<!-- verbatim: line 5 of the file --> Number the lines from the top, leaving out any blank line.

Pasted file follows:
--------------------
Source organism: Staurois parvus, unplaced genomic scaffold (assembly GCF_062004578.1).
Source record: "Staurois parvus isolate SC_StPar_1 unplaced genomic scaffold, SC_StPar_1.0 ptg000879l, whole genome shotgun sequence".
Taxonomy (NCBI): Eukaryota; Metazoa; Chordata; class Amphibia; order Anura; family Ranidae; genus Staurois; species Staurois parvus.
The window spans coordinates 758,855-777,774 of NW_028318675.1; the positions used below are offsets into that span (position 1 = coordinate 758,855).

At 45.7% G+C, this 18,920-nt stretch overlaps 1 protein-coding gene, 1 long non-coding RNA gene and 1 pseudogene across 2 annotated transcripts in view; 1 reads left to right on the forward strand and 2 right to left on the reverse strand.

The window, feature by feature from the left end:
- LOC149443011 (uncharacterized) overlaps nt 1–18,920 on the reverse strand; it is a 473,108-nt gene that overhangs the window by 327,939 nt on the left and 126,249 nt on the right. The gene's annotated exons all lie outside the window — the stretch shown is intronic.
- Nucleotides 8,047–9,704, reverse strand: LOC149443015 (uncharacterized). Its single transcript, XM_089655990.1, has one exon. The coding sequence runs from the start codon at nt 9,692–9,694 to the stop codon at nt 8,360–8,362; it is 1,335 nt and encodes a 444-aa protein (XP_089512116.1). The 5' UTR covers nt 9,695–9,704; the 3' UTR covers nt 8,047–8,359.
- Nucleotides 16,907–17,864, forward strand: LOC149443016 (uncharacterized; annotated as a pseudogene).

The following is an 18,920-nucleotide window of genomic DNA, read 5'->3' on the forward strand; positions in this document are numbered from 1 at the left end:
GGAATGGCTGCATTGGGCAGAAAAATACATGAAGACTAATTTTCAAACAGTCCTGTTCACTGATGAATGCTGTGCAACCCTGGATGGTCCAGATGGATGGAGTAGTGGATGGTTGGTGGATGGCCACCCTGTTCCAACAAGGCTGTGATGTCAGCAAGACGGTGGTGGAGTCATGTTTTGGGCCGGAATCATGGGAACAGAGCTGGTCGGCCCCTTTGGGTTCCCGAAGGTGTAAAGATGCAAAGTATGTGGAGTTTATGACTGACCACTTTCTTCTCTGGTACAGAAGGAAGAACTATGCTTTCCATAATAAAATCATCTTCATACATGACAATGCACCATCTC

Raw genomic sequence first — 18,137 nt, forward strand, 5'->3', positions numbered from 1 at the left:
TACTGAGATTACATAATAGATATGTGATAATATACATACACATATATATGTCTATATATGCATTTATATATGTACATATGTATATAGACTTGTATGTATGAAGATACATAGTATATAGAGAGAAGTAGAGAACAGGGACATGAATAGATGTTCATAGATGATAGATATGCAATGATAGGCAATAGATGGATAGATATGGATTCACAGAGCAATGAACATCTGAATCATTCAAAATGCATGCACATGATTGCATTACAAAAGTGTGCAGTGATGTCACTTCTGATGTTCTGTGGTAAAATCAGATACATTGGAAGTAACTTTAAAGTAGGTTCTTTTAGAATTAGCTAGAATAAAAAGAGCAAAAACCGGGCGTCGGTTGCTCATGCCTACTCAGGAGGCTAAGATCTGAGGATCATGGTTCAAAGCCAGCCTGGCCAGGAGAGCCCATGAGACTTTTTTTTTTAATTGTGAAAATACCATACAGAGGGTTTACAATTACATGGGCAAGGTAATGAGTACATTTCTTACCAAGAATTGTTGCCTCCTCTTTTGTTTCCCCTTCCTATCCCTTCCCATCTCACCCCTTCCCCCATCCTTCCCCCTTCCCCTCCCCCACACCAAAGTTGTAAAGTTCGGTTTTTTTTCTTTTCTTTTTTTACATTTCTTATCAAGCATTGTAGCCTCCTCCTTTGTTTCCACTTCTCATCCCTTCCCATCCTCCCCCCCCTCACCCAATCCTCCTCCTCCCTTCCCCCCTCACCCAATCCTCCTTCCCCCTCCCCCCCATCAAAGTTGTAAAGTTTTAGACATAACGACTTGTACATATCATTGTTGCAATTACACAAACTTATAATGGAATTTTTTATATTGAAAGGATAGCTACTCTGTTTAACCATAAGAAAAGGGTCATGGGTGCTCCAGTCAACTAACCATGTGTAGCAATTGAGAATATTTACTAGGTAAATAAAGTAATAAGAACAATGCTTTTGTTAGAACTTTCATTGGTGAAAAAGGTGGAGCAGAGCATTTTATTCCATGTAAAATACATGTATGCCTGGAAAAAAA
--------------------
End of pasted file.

At 45.7% G+C, this 18,920-nt stretch overlaps 1 protein-coding gene, 1 long non-coding RNA gene and 1 pseudogene across 2 annotated transcripts in view; 1 reads left to right on the forward strand and 2 right to left on the reverse strand.